Instinct ran deep in enough officers that when the XO barked that order, everyone obeyed. Black hit the command and the lights changed, the alarm went off, and Lopez looked around wildly. ‘What the hell is going on?’
She was almost knocked out of her chair by the impact against the hull. Under the circumstances, she might have been forgiven for assuming they’d been hit by an asteroid – were Nat Lopez not an experienced pilot who knew what that would feel like, and were she not an experienced soldier who knew what a torpedo strike felt like.
‘Romulan ship coming up off our starboard, they were hidden behind that large asteroid!’ Black was yelling as Lopez righted herself. ‘Hull polarity stable against torpedo impact!’
Lopez grabbed her armrest for stability. ‘Return fire; Antar, bring us around, keep us between the Calvary and them -’
‘No!’ Again that was West. ‘The Calvary’s dead, this is a trap!’
‘You’ve got to be sure of that,’ she snapped.
‘Firing phase cannons,’ said Black. ‘One hit, the other struck rock. They have deflector shields that are holding.’ They were smaller and faster than the bird-of-prey, Lopez knew – which put them at a severe disadvantage, because protecting the Calvary would be a slugging match.
‘I’m sure,’ snapped West. ‘The Calvary didn’t have the power to pump out a transmission that strong; there’s a beacon planted on an asteroid ten klicks away that’s boosting the signal, it’s not Earth tech -’
The Phoenix shook again under weapons fire, and Antar swore. ‘Trying to keep us out of their weapons fire, but it’s hard if I want to stop them making a run at the Calvary.’
‘They want us to do that; it makes us sitting ducks,’ West barked.
Lopez hesitated, then Takahashi piped up. ‘He’s right,’ the Comms Officer said. ‘Picking up a beacon bearing zero-mark-four -’
‘Shit,’ she hissed. ‘Ensign Antar, full evasive and get us out of here; try to lose them in the asteroid field. Helena, go after their engines or sensors, whatever you can focus on.’
‘I’ve got to get through their shields first,’ Black said tautly.
‘Head for the dense space dust we were avoiding before,’ said West. ‘It’ll mask us from their sensors and there’s asteroids we can hide behind.’
‘Already on it, Commander; I’ll get us a hiding spot,’ said Antar, and the view swept around to lose the lurking beast of a bird-of-prey, and instead the densest patch of the asteroid field. Again, Lopez’s fingers itched at the idea this flying wouldn’t be done by her. ‘We’re going to need something special for them to lose visual and sensor lock on us at the same time.’
West’s hands were flying across his console. ‘Sending you navigational data, Ensign; there are two large bodies up ahead. Commander Black, when we reach this point, fire two photonic torpedoes at their prow; their shields will take it but that should momentarily blind them and we can slip into cover.’
Lopez didn’t know if she was grateful that Black caught her eye at the instruction, but she nodded. ‘Go for it.’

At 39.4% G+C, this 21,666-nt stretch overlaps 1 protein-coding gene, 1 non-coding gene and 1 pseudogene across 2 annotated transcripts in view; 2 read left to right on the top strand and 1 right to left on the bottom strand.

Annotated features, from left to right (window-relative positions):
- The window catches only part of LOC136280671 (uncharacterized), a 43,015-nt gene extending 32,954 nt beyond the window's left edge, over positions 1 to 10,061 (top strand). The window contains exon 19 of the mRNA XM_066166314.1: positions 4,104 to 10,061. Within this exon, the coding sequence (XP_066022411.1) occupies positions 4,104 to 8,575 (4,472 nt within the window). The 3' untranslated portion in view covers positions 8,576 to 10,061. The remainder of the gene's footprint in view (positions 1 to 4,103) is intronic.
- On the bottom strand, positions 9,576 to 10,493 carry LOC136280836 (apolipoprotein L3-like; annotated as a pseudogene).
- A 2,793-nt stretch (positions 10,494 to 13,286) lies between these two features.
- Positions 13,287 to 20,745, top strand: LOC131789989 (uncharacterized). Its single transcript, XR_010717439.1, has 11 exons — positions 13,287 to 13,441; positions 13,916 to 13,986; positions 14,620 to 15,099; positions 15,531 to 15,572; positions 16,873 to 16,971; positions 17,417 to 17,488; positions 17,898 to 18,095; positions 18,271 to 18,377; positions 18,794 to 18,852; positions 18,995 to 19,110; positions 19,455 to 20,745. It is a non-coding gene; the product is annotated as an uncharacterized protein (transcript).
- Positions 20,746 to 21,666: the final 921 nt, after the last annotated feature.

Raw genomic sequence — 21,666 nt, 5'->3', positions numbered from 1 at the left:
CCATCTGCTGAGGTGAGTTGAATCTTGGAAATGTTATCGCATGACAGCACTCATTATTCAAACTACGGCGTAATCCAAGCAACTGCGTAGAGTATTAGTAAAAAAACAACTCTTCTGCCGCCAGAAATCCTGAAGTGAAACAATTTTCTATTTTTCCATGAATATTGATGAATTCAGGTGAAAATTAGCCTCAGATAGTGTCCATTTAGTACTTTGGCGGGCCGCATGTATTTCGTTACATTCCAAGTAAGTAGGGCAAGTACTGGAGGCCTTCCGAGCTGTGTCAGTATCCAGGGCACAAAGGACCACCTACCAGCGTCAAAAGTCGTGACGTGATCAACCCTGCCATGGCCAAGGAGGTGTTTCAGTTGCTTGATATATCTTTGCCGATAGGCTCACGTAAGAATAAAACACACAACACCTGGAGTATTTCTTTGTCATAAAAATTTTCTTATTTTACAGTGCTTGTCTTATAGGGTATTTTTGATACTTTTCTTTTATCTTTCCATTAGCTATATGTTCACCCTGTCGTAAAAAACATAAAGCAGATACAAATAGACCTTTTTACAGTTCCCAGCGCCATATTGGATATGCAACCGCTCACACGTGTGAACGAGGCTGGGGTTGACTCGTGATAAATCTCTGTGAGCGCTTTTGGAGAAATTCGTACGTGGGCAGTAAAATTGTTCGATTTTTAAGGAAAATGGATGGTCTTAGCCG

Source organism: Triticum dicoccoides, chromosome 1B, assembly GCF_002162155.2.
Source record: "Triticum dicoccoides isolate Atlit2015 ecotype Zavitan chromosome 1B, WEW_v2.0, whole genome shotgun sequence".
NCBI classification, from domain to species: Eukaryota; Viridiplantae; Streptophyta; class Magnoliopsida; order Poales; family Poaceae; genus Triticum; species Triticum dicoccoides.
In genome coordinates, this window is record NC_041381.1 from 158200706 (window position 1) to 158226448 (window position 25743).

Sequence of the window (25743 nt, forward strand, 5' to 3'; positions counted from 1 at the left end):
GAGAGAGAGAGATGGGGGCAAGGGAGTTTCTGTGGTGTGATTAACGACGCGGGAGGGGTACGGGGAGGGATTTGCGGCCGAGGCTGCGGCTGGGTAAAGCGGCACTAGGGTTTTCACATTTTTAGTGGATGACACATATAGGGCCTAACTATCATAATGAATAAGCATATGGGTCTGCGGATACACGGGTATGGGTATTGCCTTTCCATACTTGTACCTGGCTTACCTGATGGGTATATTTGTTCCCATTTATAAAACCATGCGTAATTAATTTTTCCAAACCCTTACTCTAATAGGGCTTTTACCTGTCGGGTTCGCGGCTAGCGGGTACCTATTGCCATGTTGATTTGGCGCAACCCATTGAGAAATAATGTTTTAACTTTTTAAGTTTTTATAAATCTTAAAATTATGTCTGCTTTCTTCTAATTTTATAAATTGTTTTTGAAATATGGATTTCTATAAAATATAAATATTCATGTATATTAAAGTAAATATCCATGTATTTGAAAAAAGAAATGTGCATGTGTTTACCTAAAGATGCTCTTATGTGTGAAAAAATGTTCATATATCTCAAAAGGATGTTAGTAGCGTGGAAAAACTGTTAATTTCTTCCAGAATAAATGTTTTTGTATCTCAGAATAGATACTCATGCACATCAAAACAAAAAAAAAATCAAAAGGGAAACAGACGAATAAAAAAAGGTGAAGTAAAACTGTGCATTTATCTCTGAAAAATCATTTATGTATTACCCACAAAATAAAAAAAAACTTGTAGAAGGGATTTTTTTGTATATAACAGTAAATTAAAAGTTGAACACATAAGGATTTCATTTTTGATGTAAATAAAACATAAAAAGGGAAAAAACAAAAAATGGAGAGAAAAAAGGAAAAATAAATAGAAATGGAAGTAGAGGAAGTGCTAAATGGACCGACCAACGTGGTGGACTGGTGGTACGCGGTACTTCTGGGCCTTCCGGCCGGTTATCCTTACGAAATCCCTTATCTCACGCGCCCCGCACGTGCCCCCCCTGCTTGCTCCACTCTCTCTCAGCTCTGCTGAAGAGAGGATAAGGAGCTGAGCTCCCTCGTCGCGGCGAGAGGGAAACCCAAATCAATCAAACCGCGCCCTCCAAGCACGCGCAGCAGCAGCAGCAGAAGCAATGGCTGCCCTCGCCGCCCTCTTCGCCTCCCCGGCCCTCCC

‘Coming up on the hiding spot,’ said Antar.
‘Firing aft torpedoes!’
The ship shuddered as the navigational defences adapted to the thicker array of space dust around them, then the inertial dampeners fought to stop them from being rocked too badly as Antar swerved around one of the large bodies. But there was no return fire, and Antar kept on, spinning and moving deeper into the densest, blindest patch of the asteroid field.
‘No sign of their pursuit,’ said Black, ‘but our sensors are awful.’
‘I can’t pick up the ship,’ West confirmed, ‘but there’s no radiative emissions from their core, either. I think they’ve not followed us.’
‘We’re faster and more agile than the bird-of-prey,’ Lopez said, glad her experience at last counted for anything. ‘They’ll think twice before dancing through asteroids this thick.’
‘I think we’ve lost them for now,’ said West, ‘but the moment we leave this patch, they’ll be able to pick us up.’
‘I’ll take “for now,”’ Lopez sighed. ‘Ensign Antar, bring us into a synchronous drift with one of the larger bodies. Let’s have a breather, take stock, and figure out our next move. And Helena, kill that damned klaxon.’
The dim lighting of the tactical alert didn’t go, but the alarm turned off, and everyone on the bridge let out a slow breath of taut relief. It wasn’t over; not with a bird-of-prey out there, waiting and ready to pounce the moment they moved. But their enemy had lost the element of surprise, which was always Lopez’s best chance to try to turn the tables on them.
Presuming she could. Because it wasn’t a time for doubt, or guilt, or resentment. But Lopez was keenly aware that the only reason the Romulan ambush hadn’t gone off without a hitch, the only reason they’d slipped out of the Romulans’ sight long enough to hide, was the quick eyes and quick thinking of Sawyer West.
And for all that the lives of everyone aboard were her first priority, Lopez’s second priority was making sure that she, not her ambitious XO, was the one to get them out of this mess she’d got them into.